Nurses are often exposed to a variety of viruses and bacteria that could lead to serious illnesses. It may not be possible to prevent contracting everything. But there are steps you can take to keep yourself healthy. One thing you can do is to get immunizations for certain disease.
Although it can vary, certain immunizations may be required for nurses, while other vaccines may be recommended but are not mandatory. As a travel nurse, it’s important to determine which immunizations are required by the facility you’ll be working.
Why Immunizations are Important for Travel Nurses
Healthcare workers, such as travel nurses, who provide direct patient care are at a higher risk than the public for contracting an illness. Nurses come in contact with people with all types of infectious diseases, such as tuberculous, meningitis, and the flu.
Immunizations are important to prevent getting sick. But that’s not all. Immunizations also help prevent nurses from inadvertently spreading an infection to their patients. Hospitals and other healthcare facilities usually prefer their staff to be fully immunized, not only to protect their patients, but to decrease the chances that staff members will be out sick.
Hospitals are trying to strike the right balance between protecting their patients and staff by requiring immunizations and not infringing on personal rights. There are various immunizations available including the most common ones listed below.
Hepatitis B: Hepatitis is a disease that involves inflammation of the liver. Hepatitis B can be prevented by a vaccine, and healthcare workers are encouraged to get it. The vaccine is administered in a three-dose series.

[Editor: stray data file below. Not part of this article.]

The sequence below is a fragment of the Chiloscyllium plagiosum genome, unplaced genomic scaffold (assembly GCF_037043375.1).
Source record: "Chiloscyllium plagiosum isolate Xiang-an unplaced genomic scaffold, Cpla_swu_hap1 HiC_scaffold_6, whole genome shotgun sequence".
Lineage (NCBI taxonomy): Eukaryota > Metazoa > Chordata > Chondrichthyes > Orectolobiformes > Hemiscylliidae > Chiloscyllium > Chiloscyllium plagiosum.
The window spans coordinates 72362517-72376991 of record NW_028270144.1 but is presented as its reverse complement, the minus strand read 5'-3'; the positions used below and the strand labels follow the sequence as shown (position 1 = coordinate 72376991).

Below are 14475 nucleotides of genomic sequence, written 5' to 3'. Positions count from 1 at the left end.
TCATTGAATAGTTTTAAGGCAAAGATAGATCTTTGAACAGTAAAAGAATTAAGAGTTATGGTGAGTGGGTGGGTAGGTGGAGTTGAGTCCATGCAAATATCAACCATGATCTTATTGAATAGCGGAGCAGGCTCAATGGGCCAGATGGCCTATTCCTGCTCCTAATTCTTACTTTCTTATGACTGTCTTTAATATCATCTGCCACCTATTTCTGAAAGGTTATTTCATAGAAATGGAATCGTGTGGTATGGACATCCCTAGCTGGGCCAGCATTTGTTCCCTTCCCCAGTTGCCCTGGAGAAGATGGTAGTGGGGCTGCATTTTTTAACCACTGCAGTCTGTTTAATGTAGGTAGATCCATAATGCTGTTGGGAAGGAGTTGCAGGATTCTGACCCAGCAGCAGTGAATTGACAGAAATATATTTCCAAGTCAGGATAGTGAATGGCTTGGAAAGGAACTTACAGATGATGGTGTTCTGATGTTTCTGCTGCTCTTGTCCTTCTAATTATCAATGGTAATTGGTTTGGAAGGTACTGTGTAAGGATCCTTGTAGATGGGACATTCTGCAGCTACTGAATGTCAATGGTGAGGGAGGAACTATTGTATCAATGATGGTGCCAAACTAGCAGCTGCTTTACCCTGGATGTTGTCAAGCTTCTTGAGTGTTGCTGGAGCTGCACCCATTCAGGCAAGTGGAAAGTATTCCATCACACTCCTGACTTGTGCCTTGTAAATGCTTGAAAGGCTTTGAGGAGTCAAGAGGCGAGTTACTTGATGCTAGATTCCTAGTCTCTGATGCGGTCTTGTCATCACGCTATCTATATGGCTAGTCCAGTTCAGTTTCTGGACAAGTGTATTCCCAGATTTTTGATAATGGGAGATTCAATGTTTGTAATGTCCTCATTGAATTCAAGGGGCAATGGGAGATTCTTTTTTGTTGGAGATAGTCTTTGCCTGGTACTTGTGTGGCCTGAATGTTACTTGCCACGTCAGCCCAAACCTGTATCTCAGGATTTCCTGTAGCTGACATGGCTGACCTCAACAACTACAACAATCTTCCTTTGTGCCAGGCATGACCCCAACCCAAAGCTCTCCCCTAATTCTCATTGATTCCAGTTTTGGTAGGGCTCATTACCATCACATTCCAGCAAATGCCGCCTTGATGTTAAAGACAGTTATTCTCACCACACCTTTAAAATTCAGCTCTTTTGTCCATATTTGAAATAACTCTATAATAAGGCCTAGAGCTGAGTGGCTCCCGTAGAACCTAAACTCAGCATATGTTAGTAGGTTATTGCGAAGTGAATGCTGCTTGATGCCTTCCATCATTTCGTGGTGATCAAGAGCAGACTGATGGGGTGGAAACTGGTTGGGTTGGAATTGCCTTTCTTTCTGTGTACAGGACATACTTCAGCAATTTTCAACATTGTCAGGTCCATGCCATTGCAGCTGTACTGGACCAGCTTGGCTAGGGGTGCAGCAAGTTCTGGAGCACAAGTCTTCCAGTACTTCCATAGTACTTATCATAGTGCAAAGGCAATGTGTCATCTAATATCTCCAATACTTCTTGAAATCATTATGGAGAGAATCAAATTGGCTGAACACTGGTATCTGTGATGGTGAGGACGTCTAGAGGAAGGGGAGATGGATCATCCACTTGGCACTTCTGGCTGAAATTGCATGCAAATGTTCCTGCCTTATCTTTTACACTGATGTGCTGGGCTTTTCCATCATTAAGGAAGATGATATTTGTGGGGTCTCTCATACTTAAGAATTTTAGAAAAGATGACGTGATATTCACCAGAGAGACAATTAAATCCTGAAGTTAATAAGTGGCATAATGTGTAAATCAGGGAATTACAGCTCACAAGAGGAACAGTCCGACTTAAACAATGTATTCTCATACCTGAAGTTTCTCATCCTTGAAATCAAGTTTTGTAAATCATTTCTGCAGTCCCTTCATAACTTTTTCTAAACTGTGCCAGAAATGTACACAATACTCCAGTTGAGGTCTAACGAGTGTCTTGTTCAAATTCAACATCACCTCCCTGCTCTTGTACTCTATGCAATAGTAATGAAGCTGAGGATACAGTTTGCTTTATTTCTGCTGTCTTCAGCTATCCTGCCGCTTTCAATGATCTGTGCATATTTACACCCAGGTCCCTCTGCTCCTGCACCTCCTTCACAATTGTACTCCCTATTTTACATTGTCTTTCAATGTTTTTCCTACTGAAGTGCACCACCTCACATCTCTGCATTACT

MMR: The MMR vaccine covers against measles and mumps. Some hospitals require proof you are immune to both diseases, or they require an immunization. The vaccine usually involves one dose.
Influenza: The influenza vaccine protects against certain strains of the flu. The vaccine needs to be administered yearly. Many healthcare facilities require their staff to get a yearly vaccine or they must wear a surgical mask in patient care areas during the flu season. Check with the facility you will be working in for their policies regarding the flu vaccine.
Tdap: The Tdap vaccine protects against tetanus, pertussis, and diphtheria. It is highly recommended for nurses. The vaccine involves administering one dose and getting a booster every 10 years.
There may be some instances where travel nurses do not want to get a certain immunization or feel it is contraindicated. Will refusing an immunization prevent you from accepting an assignment? Probably not.
In most cases, healthcare facilities allow exceptions for immunizations. For example, there may be certain vaccines that are not recommended if you are pregnant. If you have had a severe allergic reaction to a vaccine in the past, you should consult your doctor before getting vaccinated. Some people may also have religious reasons for refusing a vaccine. Exceptions for mandatory immunizations based on religion may also be accepted by some facilities.